TH and D minimal pairs
The difference between the TH and D sounds can be challenging for some ESL students and young learners. On this page are some useful resources that you can use to help iron out any pronunciation issues.
There are TH and D minimal pairs picture cards, a pronunciation guide, a word list, and some fun practice sentences. If you are unfamiliar with minimal pairs, they are simply 2 words that differ by one sound only, in this case TH and D.
The minimal pairs provided here differ in the initial, middle, and final position. This means the difference in the words occurs at the start, in the middle, and at the end of the words.
TH and D minimal pairs pronunciation guide
It is important to note that the TH sound of the words provided here is not always the same.
The most common sound used in these words is the hard TH sound /θ/. This is also known as the voiceless TH. For example, the pronunciation used in the words “thistle” and “three”. The soft or voiced TH /ð/ is also used. An example of this is the words “they” or “father”. For an in-depth guide on how to make these sounds check out the th tongue twisters page.
On rare occasions, the TH will be a /t/ sound. An example of this is the word “thyme”. All 3 have been used in these resources which I think helps students notice and learn the difference in enunciation. This has to be taught and doesn’t come naturally.
The other sound in these minimal pairs is the D /d/. A detailed explanation of how to pronounce this can be found on the G and D minimal pairs page.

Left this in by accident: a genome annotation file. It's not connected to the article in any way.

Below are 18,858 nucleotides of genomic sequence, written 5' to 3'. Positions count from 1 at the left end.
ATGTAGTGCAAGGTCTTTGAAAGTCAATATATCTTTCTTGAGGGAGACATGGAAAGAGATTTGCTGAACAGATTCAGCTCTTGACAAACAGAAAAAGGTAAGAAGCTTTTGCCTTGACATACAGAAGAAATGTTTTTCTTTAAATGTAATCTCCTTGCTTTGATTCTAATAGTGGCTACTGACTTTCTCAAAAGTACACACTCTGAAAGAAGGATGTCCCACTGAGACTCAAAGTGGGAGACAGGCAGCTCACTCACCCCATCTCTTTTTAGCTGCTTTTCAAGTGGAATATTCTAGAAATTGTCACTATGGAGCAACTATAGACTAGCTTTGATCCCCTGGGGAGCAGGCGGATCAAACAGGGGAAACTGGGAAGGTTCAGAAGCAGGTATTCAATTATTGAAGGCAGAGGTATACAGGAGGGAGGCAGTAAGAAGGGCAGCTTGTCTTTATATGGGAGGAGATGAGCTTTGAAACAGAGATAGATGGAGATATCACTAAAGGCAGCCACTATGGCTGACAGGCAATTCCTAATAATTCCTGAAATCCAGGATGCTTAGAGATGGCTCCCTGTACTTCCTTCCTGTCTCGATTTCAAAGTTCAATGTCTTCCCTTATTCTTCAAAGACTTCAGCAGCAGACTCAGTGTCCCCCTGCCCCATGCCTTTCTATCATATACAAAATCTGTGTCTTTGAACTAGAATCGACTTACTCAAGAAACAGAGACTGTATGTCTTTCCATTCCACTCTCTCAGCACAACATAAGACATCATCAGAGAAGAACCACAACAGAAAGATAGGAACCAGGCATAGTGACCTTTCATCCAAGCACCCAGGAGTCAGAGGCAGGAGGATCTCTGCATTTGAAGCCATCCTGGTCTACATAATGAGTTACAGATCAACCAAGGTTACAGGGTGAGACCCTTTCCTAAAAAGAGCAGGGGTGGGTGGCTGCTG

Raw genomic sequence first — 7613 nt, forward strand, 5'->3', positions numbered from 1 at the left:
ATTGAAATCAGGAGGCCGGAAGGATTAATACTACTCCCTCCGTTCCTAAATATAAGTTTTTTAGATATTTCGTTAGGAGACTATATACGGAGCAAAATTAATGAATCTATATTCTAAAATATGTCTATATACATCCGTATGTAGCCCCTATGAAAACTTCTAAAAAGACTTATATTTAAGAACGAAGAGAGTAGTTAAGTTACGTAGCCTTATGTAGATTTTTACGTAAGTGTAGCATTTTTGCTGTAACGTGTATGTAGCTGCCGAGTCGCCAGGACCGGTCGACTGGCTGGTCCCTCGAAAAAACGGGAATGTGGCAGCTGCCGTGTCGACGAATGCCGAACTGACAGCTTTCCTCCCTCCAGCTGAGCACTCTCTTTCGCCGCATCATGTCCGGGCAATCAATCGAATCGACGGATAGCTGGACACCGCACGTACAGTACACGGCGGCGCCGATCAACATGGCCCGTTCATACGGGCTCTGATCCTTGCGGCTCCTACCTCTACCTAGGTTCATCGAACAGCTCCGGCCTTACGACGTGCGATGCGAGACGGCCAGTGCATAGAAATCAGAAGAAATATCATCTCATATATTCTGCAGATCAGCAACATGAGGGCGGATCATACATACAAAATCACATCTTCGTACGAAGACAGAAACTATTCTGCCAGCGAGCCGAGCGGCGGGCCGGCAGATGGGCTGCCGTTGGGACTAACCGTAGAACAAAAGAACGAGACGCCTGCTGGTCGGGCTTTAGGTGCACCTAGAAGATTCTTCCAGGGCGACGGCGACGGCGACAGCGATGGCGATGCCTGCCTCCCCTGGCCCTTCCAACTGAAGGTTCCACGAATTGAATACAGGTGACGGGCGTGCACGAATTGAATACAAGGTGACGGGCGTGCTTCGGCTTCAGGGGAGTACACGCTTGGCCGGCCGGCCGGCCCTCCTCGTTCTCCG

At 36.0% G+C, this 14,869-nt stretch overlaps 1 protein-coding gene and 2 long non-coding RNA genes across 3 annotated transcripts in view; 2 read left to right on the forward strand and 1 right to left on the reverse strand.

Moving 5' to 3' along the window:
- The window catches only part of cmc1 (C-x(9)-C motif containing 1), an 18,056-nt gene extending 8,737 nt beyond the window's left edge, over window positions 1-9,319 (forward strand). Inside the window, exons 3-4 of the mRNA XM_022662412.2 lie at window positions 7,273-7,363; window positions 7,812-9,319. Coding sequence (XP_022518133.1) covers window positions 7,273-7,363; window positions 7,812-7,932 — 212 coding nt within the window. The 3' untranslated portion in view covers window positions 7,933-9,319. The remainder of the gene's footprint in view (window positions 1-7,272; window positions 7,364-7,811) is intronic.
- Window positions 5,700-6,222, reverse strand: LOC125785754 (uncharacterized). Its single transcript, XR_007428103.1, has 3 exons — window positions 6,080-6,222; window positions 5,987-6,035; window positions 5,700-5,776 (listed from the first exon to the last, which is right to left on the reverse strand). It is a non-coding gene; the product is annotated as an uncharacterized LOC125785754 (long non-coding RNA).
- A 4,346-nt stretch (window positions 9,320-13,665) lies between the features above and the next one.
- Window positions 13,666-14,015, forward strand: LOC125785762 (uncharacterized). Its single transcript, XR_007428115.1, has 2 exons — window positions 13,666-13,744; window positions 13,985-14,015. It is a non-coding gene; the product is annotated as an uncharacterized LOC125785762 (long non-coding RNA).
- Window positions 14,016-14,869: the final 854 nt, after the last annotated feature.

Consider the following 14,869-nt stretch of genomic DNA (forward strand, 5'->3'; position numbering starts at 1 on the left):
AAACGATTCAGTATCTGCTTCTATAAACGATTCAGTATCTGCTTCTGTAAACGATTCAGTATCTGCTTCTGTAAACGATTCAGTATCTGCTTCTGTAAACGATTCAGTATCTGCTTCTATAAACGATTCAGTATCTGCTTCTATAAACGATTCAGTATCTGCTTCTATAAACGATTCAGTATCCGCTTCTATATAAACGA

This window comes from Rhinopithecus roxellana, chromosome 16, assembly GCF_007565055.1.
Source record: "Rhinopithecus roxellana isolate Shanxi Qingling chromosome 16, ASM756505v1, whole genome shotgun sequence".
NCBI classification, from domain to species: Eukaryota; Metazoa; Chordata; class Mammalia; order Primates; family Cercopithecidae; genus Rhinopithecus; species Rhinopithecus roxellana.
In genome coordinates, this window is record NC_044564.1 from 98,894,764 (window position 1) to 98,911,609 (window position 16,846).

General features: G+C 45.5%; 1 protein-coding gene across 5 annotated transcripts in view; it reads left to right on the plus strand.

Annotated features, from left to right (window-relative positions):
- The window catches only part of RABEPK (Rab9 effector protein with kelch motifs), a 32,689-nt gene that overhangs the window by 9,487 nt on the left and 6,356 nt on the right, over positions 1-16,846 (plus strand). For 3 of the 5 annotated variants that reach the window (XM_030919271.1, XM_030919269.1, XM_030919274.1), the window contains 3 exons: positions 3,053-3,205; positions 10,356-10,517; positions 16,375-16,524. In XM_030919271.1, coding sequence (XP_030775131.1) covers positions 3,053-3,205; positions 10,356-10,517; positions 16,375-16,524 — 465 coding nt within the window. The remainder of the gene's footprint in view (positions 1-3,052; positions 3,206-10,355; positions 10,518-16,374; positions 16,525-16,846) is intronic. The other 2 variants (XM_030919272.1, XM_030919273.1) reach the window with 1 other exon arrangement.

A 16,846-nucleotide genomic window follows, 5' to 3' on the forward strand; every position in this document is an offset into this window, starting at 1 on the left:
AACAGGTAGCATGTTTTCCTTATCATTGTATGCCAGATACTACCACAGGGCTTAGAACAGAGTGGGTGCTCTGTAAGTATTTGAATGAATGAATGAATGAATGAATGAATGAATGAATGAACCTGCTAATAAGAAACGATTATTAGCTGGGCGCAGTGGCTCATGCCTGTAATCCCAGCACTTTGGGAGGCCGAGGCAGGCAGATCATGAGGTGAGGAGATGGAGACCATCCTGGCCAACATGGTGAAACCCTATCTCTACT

TH and D minimal pairs list
Here is a handy list of the TH and D sound minimal pairs with some more advanced words that you can use to create your own activities.
It is important to note that depending on nationality, not all the words on this list are minimal pairs. There are different vowel pronunciations between native English-speaking countries such as the USA and England.
For example, in the UK bath and bad usually have a different sound so it isn’t really a minimal pair for British speakers. Don’t be overly concerned about this, there are only a few instances and you can just ignore words that don’t agree with you.
|bath - bad||bathe - bade||birth - bird||blather - bladder|
|booth - booed||both - bode||breath - bread||breathe - breed|
|cloth - clawed||death - dead||faith - fade||filth - filled|
|forth - ford||health - held||lathe - laid||lather - ladder|
|lithe - lied||loathe - load||math - mad||myth - mid|
|other - udder||panther - panda||path - pad||scythe - side|
|sheath - she’d||soothe - sued||southern - sudden||teethe - teed|
|tenth - tend||than - dan||thee - D||theft - deft|
|then - den||there - dare||these - Ds||they - day|
|thighs - dies||thin - din||thine - dine||thing - ding|
|thinner - dinner||thirty - dirty||thorn - dawn||those - doze|
|though doe||thousandth - thousand||thread - dread||thrift - drift|
|thrill - drill||thrive - drive||through - drew||thud dud|
|thug - dug||thumb - dumb||thump - dump||thunk - dunk|
|thy dye||thyme - dime||tithe - tide||warmth - warmed|
|wealth - weld||worth - word||worthy - wordy||wreath - read|
Funny TH and D practice sentences
You can ask your students to read these silly sentences for some fun pronunciation practice. Afterward, see if they can create their own!
A thug dug thyme for a dime.
Thirty panthers and dirty pandas.
A bread dinner makes your breath thinner.
It’s a thrill to drill and weld for wealth.
I dare you to lather the ladder there.